Ghana in October, Day Five: A House Full of Kids
Updated: Apr 29, 2022
I’m a day behind now because of the extended power outage.
It’s about 7:30 a.m. in Ankaase, which means that most people have been up for a couple of hours. The roosters have even settled down. People here get up early and work in the morning during the cool hours, as well as throughout the day. And they don’t kick back in the evenings, as far as I can tell. The village streets are busy with people who all seem to know one another and have loud and passionate stories to tell. A sound that is always a part of any conversation, – whether it’s a pleasant exchange or an argument – is laughter.
Everyone laughs here and at first, because I didn’t understand the language, I assumed they were laughing at me. I can’t completely rule that possibility out, but it doesn’t make me feel uncomfortable anymore. When I have asked Evans what they are saying, most of the time it has nothing to do with me, the “obroni” (white person). They are simply talking – and laughing. Ghana is a joyous place. People love to greet and ask you how you are doing. When you answer, they laugh. You get used to it.
And of course, everyone wants to have their picture taken. And talk to you. And shake your hand. I’ve shaken so many hands I feel like an obroni politician. I’ve tried to remember with each hand I shake and with each set of eyes that I look into that I am seeing Jesus. It’s true. But I have to remind myself of this because I so easily look past the eyes. When I remember that these are the eyes of Jesus, an amazing thing happens: I don’t worry about whether they are laughing at me, or if we speak the same language or our skin color matches. It doesn’t matter that they are African and I am North American. I can walk through the village alone, the obroni, and know that we look just the same in the eyes of God.
Our six sponsored children came to the mission house after school yesterday. Unfortunately, I had not prepared anything for them to do except video their sponsor greetings. While each child was making their video, the rest of them would need something to do. I realized that I should have brought a small game and some drawing paper and colored pencils. I immediately thought of the game “Trouble,” which would have entertained the children with the little pop-o-matic dice. Why didn’t I think to squeeze that in my luggage? The only two games I saw in the mission house were word games, and with these kids – who mostly speak Twi – that wasn’t going to do it. I searched the house for any kind of game for the children but didn’t find one. Keep looking. So I kept looking. Again, I checked the bookcase where the two games were and moved them a bit to reveal a dusty box wedged in behind them.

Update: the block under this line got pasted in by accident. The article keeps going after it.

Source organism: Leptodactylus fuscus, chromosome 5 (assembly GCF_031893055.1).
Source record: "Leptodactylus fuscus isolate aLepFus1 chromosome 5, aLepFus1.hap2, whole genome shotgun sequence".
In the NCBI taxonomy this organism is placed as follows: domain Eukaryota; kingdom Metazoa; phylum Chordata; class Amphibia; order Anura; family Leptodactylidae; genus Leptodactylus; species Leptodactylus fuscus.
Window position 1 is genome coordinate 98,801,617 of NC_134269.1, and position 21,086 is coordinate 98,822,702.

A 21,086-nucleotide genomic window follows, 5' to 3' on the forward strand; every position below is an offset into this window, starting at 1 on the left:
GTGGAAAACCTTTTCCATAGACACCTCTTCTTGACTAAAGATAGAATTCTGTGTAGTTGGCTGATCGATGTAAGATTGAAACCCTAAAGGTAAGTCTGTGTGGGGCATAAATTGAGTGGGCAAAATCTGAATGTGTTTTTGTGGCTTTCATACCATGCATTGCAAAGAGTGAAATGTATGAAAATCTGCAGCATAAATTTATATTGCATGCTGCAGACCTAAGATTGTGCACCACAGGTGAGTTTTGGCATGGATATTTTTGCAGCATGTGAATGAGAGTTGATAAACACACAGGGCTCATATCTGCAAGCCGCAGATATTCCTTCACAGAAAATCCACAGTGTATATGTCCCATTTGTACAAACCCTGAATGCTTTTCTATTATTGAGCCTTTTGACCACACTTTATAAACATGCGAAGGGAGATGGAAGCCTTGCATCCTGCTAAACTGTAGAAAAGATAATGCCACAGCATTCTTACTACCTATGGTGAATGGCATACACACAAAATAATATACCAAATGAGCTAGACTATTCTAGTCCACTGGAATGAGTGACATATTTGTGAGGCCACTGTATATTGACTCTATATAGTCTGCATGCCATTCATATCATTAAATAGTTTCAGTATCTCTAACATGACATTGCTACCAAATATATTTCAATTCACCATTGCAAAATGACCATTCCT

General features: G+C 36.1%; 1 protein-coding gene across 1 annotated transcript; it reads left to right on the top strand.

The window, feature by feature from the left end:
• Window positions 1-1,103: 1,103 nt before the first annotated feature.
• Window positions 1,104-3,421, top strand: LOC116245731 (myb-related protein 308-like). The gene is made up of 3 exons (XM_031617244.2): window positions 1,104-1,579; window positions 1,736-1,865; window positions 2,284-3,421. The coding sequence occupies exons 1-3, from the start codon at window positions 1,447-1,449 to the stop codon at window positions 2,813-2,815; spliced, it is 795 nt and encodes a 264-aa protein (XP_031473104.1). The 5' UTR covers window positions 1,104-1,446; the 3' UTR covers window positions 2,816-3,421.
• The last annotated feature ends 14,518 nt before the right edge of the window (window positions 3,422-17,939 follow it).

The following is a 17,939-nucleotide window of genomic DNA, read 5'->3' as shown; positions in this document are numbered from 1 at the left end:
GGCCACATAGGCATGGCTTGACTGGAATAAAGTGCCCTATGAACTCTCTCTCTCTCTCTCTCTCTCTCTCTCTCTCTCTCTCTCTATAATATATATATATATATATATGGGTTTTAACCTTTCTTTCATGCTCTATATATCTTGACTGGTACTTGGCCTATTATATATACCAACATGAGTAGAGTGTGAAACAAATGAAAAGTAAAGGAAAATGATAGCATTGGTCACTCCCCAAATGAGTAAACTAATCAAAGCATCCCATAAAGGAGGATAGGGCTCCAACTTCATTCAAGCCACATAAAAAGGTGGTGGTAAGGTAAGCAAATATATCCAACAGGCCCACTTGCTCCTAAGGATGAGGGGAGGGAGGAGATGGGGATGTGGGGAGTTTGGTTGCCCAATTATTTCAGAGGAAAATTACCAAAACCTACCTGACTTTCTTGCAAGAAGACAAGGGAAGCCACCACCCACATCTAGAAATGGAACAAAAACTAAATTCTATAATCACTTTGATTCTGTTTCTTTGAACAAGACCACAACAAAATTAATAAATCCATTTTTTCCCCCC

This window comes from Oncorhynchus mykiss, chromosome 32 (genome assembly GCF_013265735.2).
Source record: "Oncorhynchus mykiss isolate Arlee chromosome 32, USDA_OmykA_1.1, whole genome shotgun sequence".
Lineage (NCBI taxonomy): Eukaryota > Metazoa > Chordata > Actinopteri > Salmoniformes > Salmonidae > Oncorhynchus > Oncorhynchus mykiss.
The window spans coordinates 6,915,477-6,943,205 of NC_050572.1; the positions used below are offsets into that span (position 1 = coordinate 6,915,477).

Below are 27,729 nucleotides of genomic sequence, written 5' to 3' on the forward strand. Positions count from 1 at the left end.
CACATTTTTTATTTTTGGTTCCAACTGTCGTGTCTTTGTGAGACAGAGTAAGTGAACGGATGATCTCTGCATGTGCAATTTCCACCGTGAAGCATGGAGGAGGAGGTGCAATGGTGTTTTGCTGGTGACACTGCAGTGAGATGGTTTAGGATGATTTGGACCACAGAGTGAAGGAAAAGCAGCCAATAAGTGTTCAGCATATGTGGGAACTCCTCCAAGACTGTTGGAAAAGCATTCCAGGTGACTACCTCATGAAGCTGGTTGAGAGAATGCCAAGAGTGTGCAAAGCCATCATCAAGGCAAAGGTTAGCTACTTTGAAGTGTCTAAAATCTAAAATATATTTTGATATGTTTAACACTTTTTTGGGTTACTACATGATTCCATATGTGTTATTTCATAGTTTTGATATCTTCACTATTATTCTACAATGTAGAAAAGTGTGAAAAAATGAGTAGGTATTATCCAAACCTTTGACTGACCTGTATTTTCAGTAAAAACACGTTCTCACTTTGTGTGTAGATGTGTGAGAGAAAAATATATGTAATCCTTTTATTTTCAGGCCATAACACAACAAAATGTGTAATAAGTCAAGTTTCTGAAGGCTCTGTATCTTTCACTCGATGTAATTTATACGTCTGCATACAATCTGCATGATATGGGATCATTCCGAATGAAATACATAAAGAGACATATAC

Okay, now I need some drawing paper and colored pencils. Preferably a new set because the chances were slim that I would find a pencil sharpener. I remembered a package of computer paper back in the office behind my bedroom. I slipped a few pages out and dismissed the idea of colored pencils. I would let them share the pens and pencils I had brought.
I looked. No colored pencils. I felt silly even hunting around for something so unlikely. So I went back to the bookshelf and (I kid you not) tucked in between some books in the bookshelf was a brand new set of 30 colored pencils. Never opened.
Because I am too much of a cynic, when people tell stories like this I’m always trying to find the logical explanation. Or I half believe them. Or I just don’t listen. Here is what I know: I had a need and everything I needed was provided. I don’t learn that lesson very well because I continue to worry, fret, and try to help God make sure He provides for me. He doesn’t need my help. He’s got it.
So the kids and I had a great time. We played with the pop-o-matic Trouble, drew stacks of pictures, played some basketball (I jammed my finger but I’m not whining), ate Hershey chocolate bars, and talked about our favorite foods. It was hands down fufu, which by the way did NOT get my vote. The kids made their video letters for their sponsors, which I’m excited to share when I get back to the U.S.
We have two more days in Ankaase before we leave. Today we set up the computer lab (story and photos to come!), and tomorrow Peter and I are meeting with 12 women who want to become sewing apprentices. This crazy idea keeps rolling around in my head about women in the U.S. who might want to sponsor a seamstress apprentice. Women who have little education in Ghana need a skill so they can help feed their family and know that they are contributing to the community. Seamstresses here are respected and do well. But if they do not have the resources to enter the three-year apprentice program, they are limited to selling bread, firewood, porridge, or take desperate measures just so they can survive. So our wheels are turning about this.
The power is out again so I’m shutting things down and continuing my day. Until tomorrow, goodbye from Ankaase.